Retained Placenta: Causes, Signs, Symptoms, Risks & Treatment

check_icon Research-backed

The placenta is a vital organ that supplies blood and nutrition to the fetus. During the third stage of labor, the body pushes it out as its work is done. However, if it doesn’t come out easily, it results in the retained placenta. This can be a serious problem that could cause life-threatening, severe infections and blood loss without prompt medical care. Keep reading as we tell you more about the causes of retained placenta, its risks factors, diagnosis, treatment, and possible complications.

In This Article

What Is Retained Placenta?

This condition is also known as retained fetal membrane or retained cleansing.
share button

Image: Shutterstock

Labor usually proceeds in three stages –

  • The first stage is when you experience the contractions which dilate your cervixiXThe lowest portion of the uterus that connects to the vagina to form a passage between the two organs. to prepare for childbirth (cervical dilatation up to10cm)
  • Second is when your baby delivers.
  • Third is when you deliver placenta and membranes, and goes on for five to 15 minutes.

Retained placenta is a condition in which you fail to expel placenta and membranes within 30 minutes of the birth of your baby. This condition is also known as retained fetal membrane or retained cleansing.

As per the US National Institute for Health and Care Excellence (NICE), the third stage is considered retained or delayed if it takes more than 30 minutes with active management, or 60 minutes with maternal effort (1).

If you leave retained placenta untreated, it can lead to life-threatening complications including excessive blood loss, infection, or sepsis.

Crystal Vargas, a mother and content creator, reflects on her encounter with retained placenta. She recalls, “I was lying there, eagerly anticipating the delivery of the placenta. As I waited, 30 minutes passed, and the doctor started giving me a strange look. Suddenly, she stood up, removed her scrubs, and left the room. I had no idea where she went, but she returned shortly, putting her scrubs back on in a hurry. Then, she urgently called out to a nurse, mentioning something about a retained placenta. I was bewildered, not understanding what that meant. As she sat back down, the nurses gathered around me, attempting to have me push, but the placenta refused to come out (i).”

What Causes A Retained Placenta?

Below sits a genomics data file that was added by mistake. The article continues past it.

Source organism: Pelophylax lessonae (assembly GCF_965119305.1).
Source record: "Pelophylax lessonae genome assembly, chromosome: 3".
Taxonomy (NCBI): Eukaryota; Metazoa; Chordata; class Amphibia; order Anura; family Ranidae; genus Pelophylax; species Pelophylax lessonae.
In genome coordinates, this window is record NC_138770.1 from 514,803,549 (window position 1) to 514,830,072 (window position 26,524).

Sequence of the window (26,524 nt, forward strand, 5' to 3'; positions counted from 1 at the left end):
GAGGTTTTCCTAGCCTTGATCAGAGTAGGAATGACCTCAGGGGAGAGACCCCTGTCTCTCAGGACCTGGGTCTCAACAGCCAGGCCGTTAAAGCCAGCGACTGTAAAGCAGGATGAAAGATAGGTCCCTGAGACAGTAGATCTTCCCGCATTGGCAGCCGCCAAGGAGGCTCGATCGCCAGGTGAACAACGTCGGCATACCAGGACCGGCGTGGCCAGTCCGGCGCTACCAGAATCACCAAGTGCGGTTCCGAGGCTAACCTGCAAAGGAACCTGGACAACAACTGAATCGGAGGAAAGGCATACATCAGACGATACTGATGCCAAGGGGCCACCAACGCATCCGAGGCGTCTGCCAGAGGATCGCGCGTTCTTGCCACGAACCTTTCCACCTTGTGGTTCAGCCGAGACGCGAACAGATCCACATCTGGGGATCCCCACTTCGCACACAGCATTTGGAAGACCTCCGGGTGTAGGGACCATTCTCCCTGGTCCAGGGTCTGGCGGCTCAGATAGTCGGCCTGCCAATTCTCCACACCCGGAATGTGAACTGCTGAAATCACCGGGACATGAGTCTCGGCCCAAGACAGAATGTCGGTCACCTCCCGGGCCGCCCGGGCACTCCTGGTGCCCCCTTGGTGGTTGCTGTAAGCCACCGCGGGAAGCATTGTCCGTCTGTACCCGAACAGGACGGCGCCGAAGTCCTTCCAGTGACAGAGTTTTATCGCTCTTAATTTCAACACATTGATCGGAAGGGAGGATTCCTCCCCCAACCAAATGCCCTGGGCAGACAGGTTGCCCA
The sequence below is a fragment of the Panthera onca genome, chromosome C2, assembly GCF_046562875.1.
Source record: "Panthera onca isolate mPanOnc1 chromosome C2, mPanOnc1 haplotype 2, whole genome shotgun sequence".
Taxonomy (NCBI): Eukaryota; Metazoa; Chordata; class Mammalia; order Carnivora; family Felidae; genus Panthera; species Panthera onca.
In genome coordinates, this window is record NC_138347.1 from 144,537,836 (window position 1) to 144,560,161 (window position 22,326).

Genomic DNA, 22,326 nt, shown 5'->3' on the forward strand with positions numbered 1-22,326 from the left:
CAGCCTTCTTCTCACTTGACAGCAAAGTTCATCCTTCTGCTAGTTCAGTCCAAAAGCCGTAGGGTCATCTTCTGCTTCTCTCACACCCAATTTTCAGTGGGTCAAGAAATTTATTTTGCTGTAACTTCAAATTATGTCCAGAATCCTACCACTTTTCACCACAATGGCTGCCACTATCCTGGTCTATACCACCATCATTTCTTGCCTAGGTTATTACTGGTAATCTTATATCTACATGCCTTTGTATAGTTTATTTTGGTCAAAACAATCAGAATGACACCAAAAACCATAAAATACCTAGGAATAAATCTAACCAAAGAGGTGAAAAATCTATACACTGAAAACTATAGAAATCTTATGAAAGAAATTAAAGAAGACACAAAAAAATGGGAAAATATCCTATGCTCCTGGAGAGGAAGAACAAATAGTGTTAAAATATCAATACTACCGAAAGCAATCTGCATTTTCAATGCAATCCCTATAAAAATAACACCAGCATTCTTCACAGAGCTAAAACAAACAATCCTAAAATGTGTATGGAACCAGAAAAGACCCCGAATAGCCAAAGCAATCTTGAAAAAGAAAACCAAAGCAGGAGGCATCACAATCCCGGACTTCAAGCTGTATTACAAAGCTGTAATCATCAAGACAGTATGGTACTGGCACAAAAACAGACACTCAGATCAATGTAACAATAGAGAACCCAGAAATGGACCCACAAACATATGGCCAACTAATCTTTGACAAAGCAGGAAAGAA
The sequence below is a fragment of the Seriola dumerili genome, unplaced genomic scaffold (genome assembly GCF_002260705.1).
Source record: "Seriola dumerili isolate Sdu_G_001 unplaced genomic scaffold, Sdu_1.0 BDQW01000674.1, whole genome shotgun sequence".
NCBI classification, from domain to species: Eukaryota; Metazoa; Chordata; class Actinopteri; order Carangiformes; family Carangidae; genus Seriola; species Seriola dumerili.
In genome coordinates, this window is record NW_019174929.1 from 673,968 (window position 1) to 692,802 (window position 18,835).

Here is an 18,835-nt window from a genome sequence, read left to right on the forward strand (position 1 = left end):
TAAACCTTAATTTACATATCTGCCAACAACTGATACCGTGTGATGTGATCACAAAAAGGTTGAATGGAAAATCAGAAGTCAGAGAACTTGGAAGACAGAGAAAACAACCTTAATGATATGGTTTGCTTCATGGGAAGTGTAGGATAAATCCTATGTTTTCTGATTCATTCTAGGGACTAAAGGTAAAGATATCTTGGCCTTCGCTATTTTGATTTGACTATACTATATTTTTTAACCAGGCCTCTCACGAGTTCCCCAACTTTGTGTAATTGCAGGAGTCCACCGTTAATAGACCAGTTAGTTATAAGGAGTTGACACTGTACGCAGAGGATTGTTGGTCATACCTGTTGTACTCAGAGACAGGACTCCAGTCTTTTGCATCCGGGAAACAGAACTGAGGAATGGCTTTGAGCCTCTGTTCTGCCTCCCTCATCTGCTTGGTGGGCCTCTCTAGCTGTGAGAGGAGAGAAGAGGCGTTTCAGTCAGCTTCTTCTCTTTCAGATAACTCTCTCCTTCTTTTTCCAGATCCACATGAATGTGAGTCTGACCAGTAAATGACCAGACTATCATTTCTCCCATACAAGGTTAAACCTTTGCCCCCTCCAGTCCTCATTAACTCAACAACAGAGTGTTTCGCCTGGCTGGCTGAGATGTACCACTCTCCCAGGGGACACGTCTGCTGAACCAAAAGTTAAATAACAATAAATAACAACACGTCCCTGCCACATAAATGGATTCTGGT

There are three main reasons for retained placenta:

  1. Uterine Atony: The most common type of placental retention is where the uterus does not contract enough or stops contracting for the placenta to come out from the uterus (2).
  1. Trapped Placenta: It occurs when the placenta detaches from the uterus but gets trapped behind the closed cervix. It usually happens when the cervix begins to close before the placenta is completely removed (3). Hour-glass contracture of uterus.
  1. Placenta Adherens: When complete or a part of the placenta is firmly attached to the uterine wall, it is known as placental adherens. In rare cases, it happens when the part of the placenta is deeply embedded into the wall of the uterus, known as placenta accreta. It is more likely to occur when the placenta embeds itself in a previous C-section scar.

If the placenta is grown all over the wall of the uterus, it is known as placenta percreta.

Some other rare causes include:

  1. Succenturiate Lobe: Retained placenta can also develop when a small piece of placenta is connected to the main part by a blood vessel that is left behind in the uterus. This blood vessel is known as a succenturiate lobe (4).

Retained Placenta Risk Factors

Labor induction may lead to retained placenta.
share button

Image: Shutterstock

We cannot predict if any of the above cases could happen to a mother. However, certain factors increase the risk of the condition (5).

  • Premature labor or giving birth before the 34th week of pregnancy.
  • Induction or augmentation of labor.
  • Lobulated placentaiXPlacenta that is divided into several lobes by membranes. .
  • Previous cases of retained placenta.
  • Having more than five births previously.
  • Conceiving after the age of 35.
  • Giving birth to a stillborniXBaby born with no signs of life (happening at or after 20 weeks of pregnancy due to various reasons). baby.
  • Prolonged first or second stage of labor.
  • Previous uterine surgery.

If you have any of the above risk factors, then your healthcare provider will discuss ways to manage the third stage and assist you through it.

protip_icon Things to know
Other risk factors for retained placenta include assisted delivery (delivery with tools like forceps or vacuum), loss of pregnancy in the second trimester of pregnancy (weeks 13 to 26) (16).

Signs And Symptoms Of Retained Placenta

When there is retained placenta in the body, you will experience symptoms a day after your delivery. They may include:

  • Fever
  • Foul smelling discharge containing large tissue residue
  • Persistent bleeding
  • Severe cramps and contractions
Abdominal cramps and contractions may be a sign of retained placenta
share button

Image: Shutterstock

  • Delay in milk production